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How the New FICO Scoring Will Impact You

Fair Isaac Corporation, the company in charge of producing the FICO credit score range, is about to change the way they calculate credit scores for millions of Americans. The FICO credit score is very important, as it determines your financial capability to purchase high-expense items, such as, a car, home or apartment.

Approximately, every five years, FICO determines if they need to update the way they determine credit scores. Financial experts, such as, The Wall Street Journal, are reporting that the new score will impact those with personal loans who have habitually fallen behind on payments. FICO also announced the inclusion of 10 T, a product that will focus on a person’s trending debt over time.

People take out personal loans for various reasons, such as, student loan debt or to consolidate credit card debt, to achieve lower interest rates. FICO will now be determining whether millions of Americans are using these personal loans responsibly.

With the old FICO scoring system, if you paid off your credit cards with a personal loan, your credit score would rise. Now, FICO will audit your personal loans and decipher your repayment trends to determine whether you are actively paying down your debts or falling deeper into debt. With this new scoring system, FICO will be able to detect if you are more of a risk than previously considered.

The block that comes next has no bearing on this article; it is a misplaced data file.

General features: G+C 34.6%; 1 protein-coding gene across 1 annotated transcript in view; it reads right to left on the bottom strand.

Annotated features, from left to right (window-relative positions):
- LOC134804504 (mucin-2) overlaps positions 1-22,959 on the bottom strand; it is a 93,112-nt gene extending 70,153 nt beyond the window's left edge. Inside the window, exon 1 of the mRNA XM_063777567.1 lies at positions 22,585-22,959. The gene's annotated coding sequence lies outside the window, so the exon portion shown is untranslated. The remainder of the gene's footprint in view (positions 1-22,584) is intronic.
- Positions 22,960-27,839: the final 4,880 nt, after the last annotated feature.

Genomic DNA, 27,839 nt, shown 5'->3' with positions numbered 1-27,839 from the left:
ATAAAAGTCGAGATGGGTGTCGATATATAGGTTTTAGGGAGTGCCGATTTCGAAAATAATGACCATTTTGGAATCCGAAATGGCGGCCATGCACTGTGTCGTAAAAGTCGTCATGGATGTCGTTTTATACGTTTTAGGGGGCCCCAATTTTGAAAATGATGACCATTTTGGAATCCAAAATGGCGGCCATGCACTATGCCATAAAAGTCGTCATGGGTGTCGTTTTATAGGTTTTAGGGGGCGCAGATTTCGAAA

This is great news for home buyers with a healthy financial status and most notably, it will give lenders advanced information, so they can extend credit to risk averse borrowers at reduced rates.

In the meantime, here are some steps you can take to make sure your credit score is in optimal condition:

  1. Don’t make late payments.
    Paying each debt off in a timely manner is mandatory. Late payments will decrease your credit score, cause you to rack up late fees, raise interest rates and will show up on your credit report. This determines your ability to receive a new card in the future, or worse, will establish you as a risk to lenders.
  2. Establish credit history.
    Do not close your old credit card accounts. Unless the credit card charges an astronomical annual fee, you should leave it open. An older credit card can help you build credit history and raise your credit score if the history is positive.
  3. Don’t exceed your credit utilization ratio.
    Using more than a third of your available credit across all your credit cards can negatively impact your credit score. Instead, track your credit utilization with a financial app on your mobile device.

Sources:

www.npr.com

www.forbes.com

www.wsj.com